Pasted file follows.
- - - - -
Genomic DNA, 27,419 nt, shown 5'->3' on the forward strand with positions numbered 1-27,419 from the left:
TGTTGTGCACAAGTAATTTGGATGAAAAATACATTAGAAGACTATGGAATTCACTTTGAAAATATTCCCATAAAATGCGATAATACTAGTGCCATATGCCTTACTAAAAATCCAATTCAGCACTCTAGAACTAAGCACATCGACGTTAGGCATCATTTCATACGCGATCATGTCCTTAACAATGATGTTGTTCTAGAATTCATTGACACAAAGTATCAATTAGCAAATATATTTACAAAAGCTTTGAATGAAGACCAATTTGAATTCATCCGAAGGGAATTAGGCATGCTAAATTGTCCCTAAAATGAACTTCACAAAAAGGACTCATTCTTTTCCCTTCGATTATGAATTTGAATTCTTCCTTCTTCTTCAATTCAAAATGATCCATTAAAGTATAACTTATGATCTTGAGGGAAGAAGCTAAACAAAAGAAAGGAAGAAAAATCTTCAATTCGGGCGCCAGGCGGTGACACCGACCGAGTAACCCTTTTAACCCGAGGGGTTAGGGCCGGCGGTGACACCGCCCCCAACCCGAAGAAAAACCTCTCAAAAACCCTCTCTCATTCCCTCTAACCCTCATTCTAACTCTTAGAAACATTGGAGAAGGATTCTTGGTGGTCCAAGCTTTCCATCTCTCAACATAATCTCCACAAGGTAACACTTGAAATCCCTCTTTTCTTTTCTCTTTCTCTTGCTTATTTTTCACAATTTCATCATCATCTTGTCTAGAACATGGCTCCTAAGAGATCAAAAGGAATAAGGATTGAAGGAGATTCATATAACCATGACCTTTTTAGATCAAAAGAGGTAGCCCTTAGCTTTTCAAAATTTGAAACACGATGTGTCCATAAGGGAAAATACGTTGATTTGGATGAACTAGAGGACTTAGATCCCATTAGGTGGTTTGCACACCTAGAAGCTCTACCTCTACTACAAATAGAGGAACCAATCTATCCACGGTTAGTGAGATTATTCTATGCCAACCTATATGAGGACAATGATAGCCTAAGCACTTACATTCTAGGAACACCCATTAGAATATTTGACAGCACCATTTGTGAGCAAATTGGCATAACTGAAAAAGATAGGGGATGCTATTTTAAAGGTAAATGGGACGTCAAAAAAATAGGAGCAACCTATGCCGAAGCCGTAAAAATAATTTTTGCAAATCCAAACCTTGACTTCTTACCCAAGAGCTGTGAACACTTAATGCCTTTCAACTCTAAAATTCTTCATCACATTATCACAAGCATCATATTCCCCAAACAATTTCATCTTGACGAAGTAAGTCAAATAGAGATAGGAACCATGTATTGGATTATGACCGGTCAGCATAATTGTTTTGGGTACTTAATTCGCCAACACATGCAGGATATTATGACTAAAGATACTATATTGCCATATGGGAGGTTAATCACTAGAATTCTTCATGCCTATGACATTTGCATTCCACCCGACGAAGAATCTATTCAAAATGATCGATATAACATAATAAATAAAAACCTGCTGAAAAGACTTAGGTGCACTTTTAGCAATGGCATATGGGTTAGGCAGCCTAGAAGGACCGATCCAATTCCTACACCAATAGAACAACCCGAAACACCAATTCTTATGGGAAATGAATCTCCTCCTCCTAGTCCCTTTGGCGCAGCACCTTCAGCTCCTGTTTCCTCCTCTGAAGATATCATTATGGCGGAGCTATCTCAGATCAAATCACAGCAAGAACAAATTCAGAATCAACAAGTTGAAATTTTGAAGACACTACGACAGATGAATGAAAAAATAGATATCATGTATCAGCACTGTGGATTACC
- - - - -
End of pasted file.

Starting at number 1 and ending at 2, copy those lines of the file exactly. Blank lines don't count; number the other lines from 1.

Genomic DNA, 27,419 nt, shown 5'->3' on the forward strand with positions numbered 1-27,419 from the left:
TGTTGTGCACAAGTAATTTGGATGAAAAATACATTAGAAGACTATGGAATTCACTTTGAAAATATTCCCATAAAATGCGATAATACTAGTGCCATATGCCTTACTAAAAATCCAATTCAGCACTCTAGAACTAAGCACATCGACGTTAGGCATCATTTCATACGCGATCATGTCCTTAACAATGATGTTGTTCTAGAATTCATTGACACAAAGTATCAATTAGCAAATATATTTACAAAAGCTTTGAATGAAGACCAATTTGAATTCATCCGAAGGGAATTAGGCATGCTAAATTGTCCCTAAAATGAACTTCACAAAAAGGACTCATTCTTTTCCCTTCGATTATGAATTTGAATTCTTCCTTCTTCTTCAATTCAAAATGATCCATTAAAGTATAACTTATGATCTTGAGGGAAGAAGCTAAACAAAAGAAAGGAAGAAAAATCTTCAATTCGGGCGCCAGGCGGTGACACCGACCGAGTAACCCTTTTAACCCGAGGGGTTAGGGCCGGCGGTGACACCGCCCCCAACCCGAAGAAAAACCTCTCAAAAACCCTCTCTCATTCCCTCTAACCCTCATTCTAACTCTTAGAAACATTGGAGAAGGATTCTTGGTGGTCCAAGCTTTCCATCTCTCAACATAATCTCCACAAGGTAACACTTGAAATCCCTCTTTTCTTTTCTCTTTCTCTTGCTTATTTTTCACAATTTCATCATCATCTTGTCTAGAACATGGCTCCTAAGAGATCAAAAGGAATAAGGATTGAAGGAGATTCATATAACCATGACCTTTTTAGATCAAAAGAGGTAGCCCTTAGCTTTTCAAAATTTGAAACACGATGTGTCCATAAGGGAAAATACGTTGATTTGGATGAACTAGAGGACTTAGATCCCATTAGGTGGTTTGCACACCTAGAAGCTCTACCTCTACTACAAATAGAGGAACCAATCTATCCACGGTTAGTGAGATTATTCTATGCCAACCTATATGAGGACAATGATAGCCTAAGCACTTACATTCTAGGAACACCCATTAGAATATTTGACAGCACCATTTGTGAGCAAATTGGCATAACTGAAAAAGATAGGGGATGCTATTTTAAAGGTAAATGGGACGTCAAAAAAATAGGAGCAACCTATGCCGAAGCCGTAAAAATAATTTTTGCAAATCCAAACCTTGACTTCTTACCCAAGAGCTGTGAACACTTAATGCCTTTCAACTCTAAAATTCTTCATCACATTATCACAAGCATCATATTCCCCAAACAATTTCATCTTGACGAAGTAAGTCAAATAGAGATAGGAACCATGTATTGGATTATGACCGGTCAGCATAATTGTTTTGGGTACTTAATTCGCCAACACATGCAGGATATTATGACTAAAGATACTATATTGCCATATGGGAGGTTAATCACTAGAATTCTTCATGCCTATGACATTTGCATTCCACCCGACGAAGAATCTATTCAAAATGATCGATATAACATAATAAATAAAAACCTGCTGAAAAGACTTAGGTGCACTTTTAGCAATGGCATATGGGTTAGGCAGCCTAGAAGGACCGATCCAATTCCTACACCAATAGAACAACCCGAAACACCAATTCTTATGGGAAATGAATCTCCTCCTCCTAGTCCCTTTGGCGCAGCACCTTCAGCTCCTGTTTCCTCCTCTGAAGATATCATTATGGCGGAGCTATCTCAGATCAAATCACAGCAAGAACAAATTCAGAATCAACAAGTTGAAATTTTGAAGACACTACGACAGATGAATGAAAAAATAGATATCATGTATCAGCACTGTGGATTACC